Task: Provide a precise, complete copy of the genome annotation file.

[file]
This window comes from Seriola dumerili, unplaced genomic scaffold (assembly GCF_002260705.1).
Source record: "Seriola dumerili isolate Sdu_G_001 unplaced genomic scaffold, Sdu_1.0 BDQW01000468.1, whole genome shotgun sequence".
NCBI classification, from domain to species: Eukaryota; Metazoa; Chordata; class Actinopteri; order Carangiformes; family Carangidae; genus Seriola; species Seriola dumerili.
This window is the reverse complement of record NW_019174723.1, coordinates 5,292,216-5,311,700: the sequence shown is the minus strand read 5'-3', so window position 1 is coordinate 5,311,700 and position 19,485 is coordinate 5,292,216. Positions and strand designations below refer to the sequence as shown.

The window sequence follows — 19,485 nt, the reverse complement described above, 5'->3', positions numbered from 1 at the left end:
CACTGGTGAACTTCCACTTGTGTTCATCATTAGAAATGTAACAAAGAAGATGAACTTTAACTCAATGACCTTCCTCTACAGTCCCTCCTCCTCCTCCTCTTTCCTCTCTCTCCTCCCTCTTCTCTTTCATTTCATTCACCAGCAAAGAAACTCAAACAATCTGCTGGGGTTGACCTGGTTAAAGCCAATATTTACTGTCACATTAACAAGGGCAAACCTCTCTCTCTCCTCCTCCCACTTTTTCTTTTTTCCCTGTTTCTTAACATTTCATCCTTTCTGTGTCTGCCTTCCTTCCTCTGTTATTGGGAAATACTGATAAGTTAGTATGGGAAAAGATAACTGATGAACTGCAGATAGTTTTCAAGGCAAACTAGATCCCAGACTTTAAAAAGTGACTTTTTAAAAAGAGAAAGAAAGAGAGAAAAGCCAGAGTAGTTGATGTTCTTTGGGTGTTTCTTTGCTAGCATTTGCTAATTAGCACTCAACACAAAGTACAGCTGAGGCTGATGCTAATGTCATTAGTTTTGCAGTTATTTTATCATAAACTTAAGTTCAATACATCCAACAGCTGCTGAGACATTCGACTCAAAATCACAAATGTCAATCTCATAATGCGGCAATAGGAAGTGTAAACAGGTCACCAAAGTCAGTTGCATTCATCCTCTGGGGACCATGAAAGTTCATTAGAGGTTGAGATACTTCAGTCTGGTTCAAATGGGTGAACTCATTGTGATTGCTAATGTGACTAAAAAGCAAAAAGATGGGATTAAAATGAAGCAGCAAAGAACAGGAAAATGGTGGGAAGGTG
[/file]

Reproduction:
This window comes from Seriola dumerili, unplaced genomic scaffold (assembly GCF_002260705.1).
Source record: "Seriola dumerili isolate Sdu_G_001 unplaced genomic scaffold, Sdu_1.0 BDQW01000468.1, whole genome shotgun sequence".
NCBI classification, from domain to species: Eukaryota; Metazoa; Chordata; class Actinopteri; order Carangiformes; family Carangidae; genus Seriola; species Seriola dumerili.
This window is the reverse complement of record NW_019174723.1, coordinates 5,292,216-5,311,700: the sequence shown is the minus strand read 5'-3', so window position 1 is coordinate 5,311,700 and position 19,485 is coordinate 5,292,216. Positions and strand designations below refer to the sequence as shown.

The window sequence follows — 19,485 nt, the reverse complement described above, 5'->3', positions numbered from 1 at the left end:
CACTGGTGAACTTCCACTTGTGTTCATCATTAGAAATGTAACAAAGAAGATGAACTTTAACTCAATGACCTTCCTCTACAGTCCCTCCTCCTCCTCCTCTTTCCTCTCTCTCCTCCCTCTTCTCTTTCATTTCATTCACCAGCAAAGAAACTCAAACAATCTGCTGGGGTTGACCTGGTTAAAGCCAATATTTACTGTCACATTAACAAGGGCAAACCTCTCTCTCTCCTCCTCCCACTTTTTCTTTTTTCCCTGTTTCTTAACATTTCATCCTTTCTGTGTCTGCCTTCCTTCCTCTGTTATTGGGAAATACTGATAAGTTAGTATGGGAAAAGATAACTGATGAACTGCAGATAGTTTTCAAGGCAAACTAGATCCCAGACTTTAAAAAGTGACTTTTTAAAAAGAGAAAGAAAGAGAGAAAAGCCAGAGTAGTTGATGTTCTTTGGGTGTTTCTTTGCTAGCATTTGCTAATTAGCACTCAACACAAAGTACAGCTGAGGCTGATGCTAATGTCATTAGTTTTGCAGTTATTTTATCATAAACTTAAGTTCAATACATCCAACAGCTGCTGAGACATTCGACTCAAAATCACAAATGTCAATCTCATAATGCGGCAATAGGAAGTGTAAACAGGTCACCAAAGTCAGTTGCATTCATCCTCTGGGGACCATGAAAGTTCATTAGAGGTTGAGATACTTCAGTCTGGTTCAAATGGGTGAACTCATTGTGATTGCTAATGTGACTAAAAAGCAAAAAGATGGGATTAAAATGAAGCAGCAAAGAACAGGAAAATGGTGGGAAGGTG